Escher style Geometry Art from J. R. Masterman's 9th grade geometry class

abstract geometric Islamic-style Alhambra-style tessellation


This is an aperiodic abstract geometric tessellation, in the style of Sir Roger Penrose, who popularized the technique amongst mathematics professors from the 1970s onward. Monica's copy of it appears on the coverpage of a presentation Monica made about tessellation. You can see a discussion of this specific pattern and others here, or a general discussion of Penrose (aperiodic) tessellations at Wikipedia. Compare this abstract tessellation to Monica's "Flying Geese" tessellation and you'll see a fascinating dichotomy of high style.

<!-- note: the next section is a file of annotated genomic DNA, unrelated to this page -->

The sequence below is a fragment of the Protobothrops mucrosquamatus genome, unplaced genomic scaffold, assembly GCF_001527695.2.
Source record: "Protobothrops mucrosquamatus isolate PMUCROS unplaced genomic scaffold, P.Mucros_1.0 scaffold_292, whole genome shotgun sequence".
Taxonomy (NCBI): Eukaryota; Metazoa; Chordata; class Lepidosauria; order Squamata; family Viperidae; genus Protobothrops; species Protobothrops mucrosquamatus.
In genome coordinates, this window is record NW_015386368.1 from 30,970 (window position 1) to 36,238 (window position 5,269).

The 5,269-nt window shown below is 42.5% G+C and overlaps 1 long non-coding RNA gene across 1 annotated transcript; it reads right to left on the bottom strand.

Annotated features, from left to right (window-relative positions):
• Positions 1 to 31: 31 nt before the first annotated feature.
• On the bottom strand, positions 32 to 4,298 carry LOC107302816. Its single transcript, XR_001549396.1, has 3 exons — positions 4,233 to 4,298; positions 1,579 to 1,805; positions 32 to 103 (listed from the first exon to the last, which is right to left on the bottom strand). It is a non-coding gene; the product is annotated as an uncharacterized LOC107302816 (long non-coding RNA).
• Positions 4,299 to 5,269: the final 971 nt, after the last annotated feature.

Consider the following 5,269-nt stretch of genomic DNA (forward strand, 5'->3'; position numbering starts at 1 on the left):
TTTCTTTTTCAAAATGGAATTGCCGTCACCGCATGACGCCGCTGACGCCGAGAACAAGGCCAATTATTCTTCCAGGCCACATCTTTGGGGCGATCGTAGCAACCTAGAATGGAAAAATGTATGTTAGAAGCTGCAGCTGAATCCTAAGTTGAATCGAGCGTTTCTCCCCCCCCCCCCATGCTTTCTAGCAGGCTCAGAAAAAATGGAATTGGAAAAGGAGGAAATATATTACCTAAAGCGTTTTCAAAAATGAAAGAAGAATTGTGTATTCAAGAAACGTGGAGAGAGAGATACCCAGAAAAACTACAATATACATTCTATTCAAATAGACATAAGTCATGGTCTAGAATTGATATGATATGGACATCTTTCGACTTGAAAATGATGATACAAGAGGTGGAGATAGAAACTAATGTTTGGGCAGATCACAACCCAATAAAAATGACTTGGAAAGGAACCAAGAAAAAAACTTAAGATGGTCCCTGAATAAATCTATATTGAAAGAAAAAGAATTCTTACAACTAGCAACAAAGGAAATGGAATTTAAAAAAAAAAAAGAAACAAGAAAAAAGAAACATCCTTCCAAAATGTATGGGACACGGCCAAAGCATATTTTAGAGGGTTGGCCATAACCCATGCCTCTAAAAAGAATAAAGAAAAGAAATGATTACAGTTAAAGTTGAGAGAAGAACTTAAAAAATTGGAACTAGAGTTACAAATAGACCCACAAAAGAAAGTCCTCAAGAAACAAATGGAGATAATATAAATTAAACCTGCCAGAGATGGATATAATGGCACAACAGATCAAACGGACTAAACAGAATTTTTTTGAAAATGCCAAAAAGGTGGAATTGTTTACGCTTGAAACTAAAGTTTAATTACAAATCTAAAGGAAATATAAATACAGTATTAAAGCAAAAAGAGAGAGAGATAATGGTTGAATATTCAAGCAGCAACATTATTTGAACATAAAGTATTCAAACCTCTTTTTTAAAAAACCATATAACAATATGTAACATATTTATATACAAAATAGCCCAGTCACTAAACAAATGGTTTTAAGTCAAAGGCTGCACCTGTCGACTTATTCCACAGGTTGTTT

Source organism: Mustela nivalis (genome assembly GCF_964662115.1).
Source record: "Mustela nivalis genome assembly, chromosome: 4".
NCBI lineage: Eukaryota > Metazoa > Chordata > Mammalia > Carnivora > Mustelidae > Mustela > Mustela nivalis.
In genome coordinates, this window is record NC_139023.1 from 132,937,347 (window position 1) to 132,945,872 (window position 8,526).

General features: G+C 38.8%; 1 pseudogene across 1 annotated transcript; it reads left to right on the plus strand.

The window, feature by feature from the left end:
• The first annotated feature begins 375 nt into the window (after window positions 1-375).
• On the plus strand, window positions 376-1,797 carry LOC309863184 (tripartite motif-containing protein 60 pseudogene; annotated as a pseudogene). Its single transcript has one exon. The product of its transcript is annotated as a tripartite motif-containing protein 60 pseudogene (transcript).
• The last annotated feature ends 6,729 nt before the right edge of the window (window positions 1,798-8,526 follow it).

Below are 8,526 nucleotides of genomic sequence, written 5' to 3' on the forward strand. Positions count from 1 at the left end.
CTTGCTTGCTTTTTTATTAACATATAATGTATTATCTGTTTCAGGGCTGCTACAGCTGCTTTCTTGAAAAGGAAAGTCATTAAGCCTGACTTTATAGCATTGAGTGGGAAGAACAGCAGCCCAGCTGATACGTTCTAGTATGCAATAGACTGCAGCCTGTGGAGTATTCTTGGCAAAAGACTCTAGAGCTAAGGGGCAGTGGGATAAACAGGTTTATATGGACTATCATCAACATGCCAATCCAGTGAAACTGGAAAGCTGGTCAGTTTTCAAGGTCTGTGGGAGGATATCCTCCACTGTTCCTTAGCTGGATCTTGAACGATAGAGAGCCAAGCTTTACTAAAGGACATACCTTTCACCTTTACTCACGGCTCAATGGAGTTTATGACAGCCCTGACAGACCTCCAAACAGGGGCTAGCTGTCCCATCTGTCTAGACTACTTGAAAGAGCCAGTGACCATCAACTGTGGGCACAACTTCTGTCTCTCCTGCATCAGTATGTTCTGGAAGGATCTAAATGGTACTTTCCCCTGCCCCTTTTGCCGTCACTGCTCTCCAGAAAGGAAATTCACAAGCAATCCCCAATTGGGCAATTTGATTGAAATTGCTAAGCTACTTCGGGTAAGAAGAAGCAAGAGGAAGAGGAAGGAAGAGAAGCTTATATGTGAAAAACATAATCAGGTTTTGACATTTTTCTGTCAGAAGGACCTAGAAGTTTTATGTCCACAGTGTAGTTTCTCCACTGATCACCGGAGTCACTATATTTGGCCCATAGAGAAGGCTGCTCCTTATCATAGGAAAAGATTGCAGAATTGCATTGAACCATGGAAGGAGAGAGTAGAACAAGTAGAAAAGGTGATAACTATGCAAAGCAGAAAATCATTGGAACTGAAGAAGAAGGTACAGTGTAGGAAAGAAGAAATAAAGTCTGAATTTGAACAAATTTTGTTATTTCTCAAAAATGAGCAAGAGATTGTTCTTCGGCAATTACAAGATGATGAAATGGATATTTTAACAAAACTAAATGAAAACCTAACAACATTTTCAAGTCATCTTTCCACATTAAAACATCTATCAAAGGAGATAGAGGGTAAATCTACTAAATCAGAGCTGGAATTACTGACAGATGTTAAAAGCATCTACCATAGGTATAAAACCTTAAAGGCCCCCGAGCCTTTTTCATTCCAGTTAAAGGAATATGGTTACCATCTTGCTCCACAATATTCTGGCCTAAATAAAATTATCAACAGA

Two short years ago, was strictly for Escher-style tessellation art. If the pattern didn't look like a real thing-- a fish, a fishhook, or a fisherman for example-- we wouldn't show it here.

Now, we show "both kinds": Escher style, and this style. This style is called by many names: abstract tessellation, geometric, Islamic, and even "Alhambra" tessellation, taking its name from the famous Islamic mosque in Spain where Escher first got his inspiration to do tessellations. Escher's earliest tessellations are simply copies of Alhambra architectural art, painted into his notebook.

You can see why eventually changed its policy. Although this kind of tessellation is very different from Escher style, you can see in Monica's presentation that it has the strong power to amaze and awe. You can, no doubt, feel the cleverness and dizzying power of geometry and by extension all physics and math.

Well done, Monica.